A Word of Encouragement To The Mothers Of Preachers' Kids

So much has been said about the pastor and his kids. But there are three personalities that make up the pastor's family: the pastor, his spouse, and his kids. It looks as though his spouse has been neglected so far, as though there is nothing significant for her to do in this bid. This cannot be true; hence this chapter is dedicated to the pastor's spouse.

Take Charge In His Absence

So much lies on your table as the pastor's spouse. On your own part, as the leader at home (in the absence of their father), you must be willing to take destiny-molding decisions, stand by those decisions, and be willing to take responsibilities for those decisions. Do not allow your kids to unconsciously believe that they are only accountable to their father and so could do just anything whenever their father is not at home and go unchallenged. In every proper organization, in the absence of the Head of Department, the second in command takes over as the acting HOD until the substantial HOD returns.

The home, as God designed it, is a proper organization with the man as the Head of the Family (HOF). In his absence, things should not be allowed to go haywire. You take charge as the Acting HOF to maintain discipline and order. You must be able to make up for the time their father does not have for them by sacrificing more of your own time for their moral, spiritual and academic development. (Please note that irrespective of how matured she is spiritually, the presence of the pastor's wife at home cannot make up for an absentee father. No preacher should use the excuse of an Acting HOF to completely abscond from his responsibilities)

Show Genuine Interest In Their Hobby

Be interested in their hobbies. Know what they like to do at their free moments and encourage them to be better at it. It does not have to be a church-related activity; whatever it is, as long as it is not ungodly and unscriptural, allow them. Do what is best for them, but never compromise the faith.

Let them feel free like a normal kid once in a while, and not just like a pastor in a kid's body. Being a member of the pastor's family is meant to be a blessing, let them not begin to see it as a curse. Sponsor programs and buy materials that will enable them to become better in their hobbies.

This will prove to them that you have a genuine interest in their lives, and not just for your personal religious gains.

Ask Thought-Provoking Questions

One way to know what is going on in their minds is to ask questions, especially about their day to day living. Ask about their experiences in school, about their preferences on issues where they have to make quite significant choices that could determine how much of their father's belief system they have embraced.

The temptation is for you to always want to talk while they listen since you always assume to know more. To know the real contents and intents of their hearts, you will have to learn to keep quiet and listen to them talk.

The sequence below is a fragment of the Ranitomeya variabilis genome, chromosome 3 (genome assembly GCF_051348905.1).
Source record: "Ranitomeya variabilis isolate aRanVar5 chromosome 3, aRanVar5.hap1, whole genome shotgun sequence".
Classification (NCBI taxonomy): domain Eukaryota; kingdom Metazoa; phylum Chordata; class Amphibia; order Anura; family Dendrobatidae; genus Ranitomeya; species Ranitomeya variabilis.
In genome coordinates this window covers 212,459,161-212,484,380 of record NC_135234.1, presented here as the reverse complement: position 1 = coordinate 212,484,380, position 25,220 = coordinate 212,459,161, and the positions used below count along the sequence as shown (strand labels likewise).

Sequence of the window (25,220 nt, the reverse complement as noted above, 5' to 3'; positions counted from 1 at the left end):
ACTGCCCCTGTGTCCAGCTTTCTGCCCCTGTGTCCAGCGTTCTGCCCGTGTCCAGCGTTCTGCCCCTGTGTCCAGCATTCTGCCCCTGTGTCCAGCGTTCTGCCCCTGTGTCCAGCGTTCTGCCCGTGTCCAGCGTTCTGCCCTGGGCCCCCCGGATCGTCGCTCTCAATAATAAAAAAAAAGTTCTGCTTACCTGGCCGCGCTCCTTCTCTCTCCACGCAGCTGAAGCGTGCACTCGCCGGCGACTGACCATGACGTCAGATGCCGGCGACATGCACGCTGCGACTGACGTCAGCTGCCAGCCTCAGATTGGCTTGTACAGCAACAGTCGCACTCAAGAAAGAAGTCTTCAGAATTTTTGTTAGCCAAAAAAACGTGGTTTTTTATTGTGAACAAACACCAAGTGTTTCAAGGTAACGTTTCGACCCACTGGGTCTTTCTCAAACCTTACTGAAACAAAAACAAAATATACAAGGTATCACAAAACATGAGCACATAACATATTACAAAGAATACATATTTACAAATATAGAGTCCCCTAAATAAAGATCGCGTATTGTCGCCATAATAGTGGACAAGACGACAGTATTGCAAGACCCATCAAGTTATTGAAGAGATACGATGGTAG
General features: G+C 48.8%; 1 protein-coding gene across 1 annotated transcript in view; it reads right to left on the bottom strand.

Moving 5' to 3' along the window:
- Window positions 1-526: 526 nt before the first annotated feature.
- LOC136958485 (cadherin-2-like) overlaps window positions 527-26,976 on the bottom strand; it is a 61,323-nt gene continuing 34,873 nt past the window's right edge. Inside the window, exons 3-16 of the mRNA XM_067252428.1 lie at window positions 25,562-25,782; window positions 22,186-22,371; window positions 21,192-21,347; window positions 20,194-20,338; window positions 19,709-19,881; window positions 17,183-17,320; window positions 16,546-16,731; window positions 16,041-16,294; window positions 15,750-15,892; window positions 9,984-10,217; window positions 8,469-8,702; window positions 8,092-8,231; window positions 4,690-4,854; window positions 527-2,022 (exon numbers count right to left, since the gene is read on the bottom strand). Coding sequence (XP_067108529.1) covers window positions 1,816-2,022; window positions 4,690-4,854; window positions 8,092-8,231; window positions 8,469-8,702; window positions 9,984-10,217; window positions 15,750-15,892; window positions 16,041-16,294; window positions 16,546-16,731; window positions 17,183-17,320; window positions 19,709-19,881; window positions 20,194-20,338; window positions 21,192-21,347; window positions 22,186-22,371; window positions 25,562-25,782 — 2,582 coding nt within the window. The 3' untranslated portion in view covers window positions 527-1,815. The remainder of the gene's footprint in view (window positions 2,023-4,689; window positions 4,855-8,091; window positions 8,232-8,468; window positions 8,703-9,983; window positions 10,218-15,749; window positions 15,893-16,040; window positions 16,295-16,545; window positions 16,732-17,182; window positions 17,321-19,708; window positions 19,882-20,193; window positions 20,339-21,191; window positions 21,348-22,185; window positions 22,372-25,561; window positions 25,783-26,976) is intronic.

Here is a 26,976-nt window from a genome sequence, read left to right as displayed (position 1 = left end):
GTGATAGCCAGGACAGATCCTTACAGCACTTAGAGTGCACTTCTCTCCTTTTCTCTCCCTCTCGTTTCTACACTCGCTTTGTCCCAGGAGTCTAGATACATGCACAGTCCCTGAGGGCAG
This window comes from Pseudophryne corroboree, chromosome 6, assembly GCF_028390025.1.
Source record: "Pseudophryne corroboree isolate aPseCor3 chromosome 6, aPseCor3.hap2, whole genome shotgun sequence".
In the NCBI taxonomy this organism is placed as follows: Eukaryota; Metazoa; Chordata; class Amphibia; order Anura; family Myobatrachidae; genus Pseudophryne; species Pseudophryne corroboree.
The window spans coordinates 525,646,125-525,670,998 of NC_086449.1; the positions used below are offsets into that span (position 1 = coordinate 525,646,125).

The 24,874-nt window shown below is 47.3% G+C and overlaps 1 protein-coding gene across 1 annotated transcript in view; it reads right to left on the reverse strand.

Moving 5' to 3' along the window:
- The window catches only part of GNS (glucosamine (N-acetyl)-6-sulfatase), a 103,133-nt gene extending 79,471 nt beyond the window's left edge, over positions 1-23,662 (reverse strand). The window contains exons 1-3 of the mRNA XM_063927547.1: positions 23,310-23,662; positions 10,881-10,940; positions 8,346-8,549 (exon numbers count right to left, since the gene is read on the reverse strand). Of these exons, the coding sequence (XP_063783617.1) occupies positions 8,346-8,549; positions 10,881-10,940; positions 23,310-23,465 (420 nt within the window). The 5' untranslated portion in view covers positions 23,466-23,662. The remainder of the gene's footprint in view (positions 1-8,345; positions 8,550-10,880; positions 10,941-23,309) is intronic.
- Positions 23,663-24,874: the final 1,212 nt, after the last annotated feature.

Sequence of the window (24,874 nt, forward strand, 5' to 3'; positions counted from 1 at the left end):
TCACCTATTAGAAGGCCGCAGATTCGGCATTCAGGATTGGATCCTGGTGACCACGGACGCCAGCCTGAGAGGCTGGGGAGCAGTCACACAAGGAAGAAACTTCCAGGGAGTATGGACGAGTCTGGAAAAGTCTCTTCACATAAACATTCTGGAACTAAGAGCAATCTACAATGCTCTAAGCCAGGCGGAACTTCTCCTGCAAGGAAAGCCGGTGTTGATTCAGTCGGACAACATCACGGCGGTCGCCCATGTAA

Always be attentive to them when they discuss, especially when they are among their colleagues, or even when they are talking with friends on the phone. Give attention to everything they say, and watch out for signs that could show what is really going on in their minds. You are not supposed to sneak up on them trying to eavesdrop on every bit of their intimate conversations, but if you are sensitive and attentive enough, the Holy Spirit will allow words to flow to you through which you can determine how close or how far they are from the faith, and through this information help them to become better.

Respect Their Opinion On Divergent Issues

Learn to respect their opinions whenever it does not contradict the scriptures. To respect their opinion, you need to hear them out first. So, rather than hold on to your own belief about life's principles, hear what their views are first.

This will help you to see things from a teenager's or youth's viewpoint. You will understand better why they do what they do, and with this understanding, you will be able to correct them on how to do it in a better way, if they need to change. If not, you may be the one who needs to change. This orientation may serve as an avenue to educate you on what you do not know and better arm you to deal with the same issues from a neutral perspective when confronted with it publicly in the future.

Befriend Their Friends

Know who their intimate friends are, and get close to them. They may not really want to make your friends their friends, but it is easier for you to make their friends your friends.

Know what kind of lifestyle their friends have, what they believe, and what their orientation about life is. This is because, sooner or later, your children will always end up behaving like their friends. This is why the Bible says evil communication corrupts good manner (1 Cor. 15:33).

Be quick to separate them from any ungodly relationship if you discover one in their lives. It might not be so easy to do, but you will need to stamp your feet on issues like this. If need be, involve their father for more authoritative decisions and disciplinary actions.

Join Their Social Networks